Cecily's Reviews > The Housekeeper + The Professor

The Housekeeper + The Professor by Yōko Ogawa
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May 30, 2012

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bookshelves: miscellaneous-fiction, china-japan-asia, solitary-protagonist, ageing-and-old-age, family-parenting
Read from June 08 to 09, 2012

An enjoyable Japanese novel that scatters numbers, and facts about the brain, though it's primarily about friendship. It feels light, but prompts profound questions.

The sit

The eponymous housekeeper is a young single mother (herself the only child of a single mother) with a ten-year-old son. She becomes daily housekeeper to a former maths professor whose head injury in 1975 means he only remembers the most recent 80 minutes, plus things before 1975, nearly 20 years before the story is set (~1992).

Numbers are now the professor's life. He works on problems for magazine competitions, and he comes alive when he spots numbers or patterns to explain to his increasingly interested housekeeper. When he discovers his housekeeper has a son, he is adamant that the boy must come to the house after school and in the holidays: he adores children, and thinks their needs (or his exaggerated perception of them) are more important than anything else. Thus a relationship is built between the prof and the boy (nicknamed Root - as in square root), based on numbers and baseball statistics. His short memory span makes him an incredibly patient teacher.

Despite all the notes, he has to start each day, each situation, anew. (The hire and fire nature of a housekeeping agency has parallels.)

The practicalities and humour of coping with the prof's condition are well portrayed, and the relationships are very touching.

The questions

Despite the efforts of the housekeeper and her son, the professor's capacity for joy seems literally limited.

* Is there much point having any sort of friendship with or giving happiness to someone who will not remember it?

* The housekeeper and her son learn so much from the professor, but does he get anything meaningful in return?

I think he benefits. Even if his pleasure is transient, it is still pleasure. Even if he can't consciously recall it later, it surely adds to his general sense of well-being. The fact his relationship with the housekeeper and her son develops to a deep bond implies a degree of memory and benefit.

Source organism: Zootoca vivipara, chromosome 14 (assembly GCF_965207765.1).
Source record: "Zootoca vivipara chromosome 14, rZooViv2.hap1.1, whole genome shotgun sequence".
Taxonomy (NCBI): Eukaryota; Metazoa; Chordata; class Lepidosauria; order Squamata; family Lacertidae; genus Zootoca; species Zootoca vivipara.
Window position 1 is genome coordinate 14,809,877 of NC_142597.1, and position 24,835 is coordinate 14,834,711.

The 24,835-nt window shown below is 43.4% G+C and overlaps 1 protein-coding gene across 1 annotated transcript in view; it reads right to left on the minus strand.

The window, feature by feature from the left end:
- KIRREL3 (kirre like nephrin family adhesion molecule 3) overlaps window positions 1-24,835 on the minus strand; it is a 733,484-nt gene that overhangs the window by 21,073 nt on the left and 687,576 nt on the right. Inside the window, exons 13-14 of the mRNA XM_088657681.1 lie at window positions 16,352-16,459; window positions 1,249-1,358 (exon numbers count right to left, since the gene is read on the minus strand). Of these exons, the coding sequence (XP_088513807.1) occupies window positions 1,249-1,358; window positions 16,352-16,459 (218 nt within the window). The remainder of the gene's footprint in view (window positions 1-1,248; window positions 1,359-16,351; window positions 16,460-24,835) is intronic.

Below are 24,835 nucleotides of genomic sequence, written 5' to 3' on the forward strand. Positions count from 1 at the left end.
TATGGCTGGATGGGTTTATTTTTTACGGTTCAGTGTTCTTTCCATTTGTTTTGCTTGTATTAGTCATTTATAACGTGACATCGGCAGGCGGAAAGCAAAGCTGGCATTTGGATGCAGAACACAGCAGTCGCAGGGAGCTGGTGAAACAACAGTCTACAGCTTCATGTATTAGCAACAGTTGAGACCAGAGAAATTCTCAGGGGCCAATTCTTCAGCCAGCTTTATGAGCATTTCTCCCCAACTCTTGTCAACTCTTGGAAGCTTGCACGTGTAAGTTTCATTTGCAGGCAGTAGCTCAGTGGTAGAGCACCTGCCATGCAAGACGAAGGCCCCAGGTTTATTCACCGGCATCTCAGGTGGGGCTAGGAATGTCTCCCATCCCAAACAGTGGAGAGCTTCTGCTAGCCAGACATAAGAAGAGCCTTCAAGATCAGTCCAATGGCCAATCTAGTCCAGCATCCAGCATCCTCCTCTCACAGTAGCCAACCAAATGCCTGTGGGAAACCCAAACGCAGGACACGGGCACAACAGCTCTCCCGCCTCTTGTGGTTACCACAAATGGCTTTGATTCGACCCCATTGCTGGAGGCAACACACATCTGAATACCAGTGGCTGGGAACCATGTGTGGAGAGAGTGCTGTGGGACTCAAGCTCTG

If we really believed the only reason for being kind to someone was the certainty that they'd remember it, the world would be full of neglected babies and toddlers, who developed into cold and disturbed adults. Fortunately, only a very few people operate that way.

Don't be put off by the numbers

Some of the maths may be a little obscure for some readers, but not fully understanding it shouldn't impair enjoyment of the book. The prof's message is not about right answers, but listening to and feeling numbers, and there are times when the passion borders on religious:
"I needed this eternal truth... I needed the sense that this invisible world was somehow propped up by the visible one... Somehow this line would help me find peace."


Related books

This has some similarities with:
* Mark Haddon's The Curious Incident of the Dog in the Night-Time (see my review HERE).
*Iris Murdoch's The Word Child (see my review HERE).

David Mitchell cites it as one of his five favourite Japanese novels: http://www.avclub.com/article/david-m...

Update
Review updated August 2017 after Tsung Wei prompted me to think more about what I'd written.
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Reading Progress

08/01/2016 marked as: read

Comments (showing 1-16 of 16) (16 new)

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Sofia I really enjoyed this book (even though I hate math lol).


Cecily Yes, I think the fact non-mathematical types (me, too) can enjoy the book is a credit to the writing.


message 3: by Caroline (last edited Sep 26, 2014 03:53AM) (new) - added it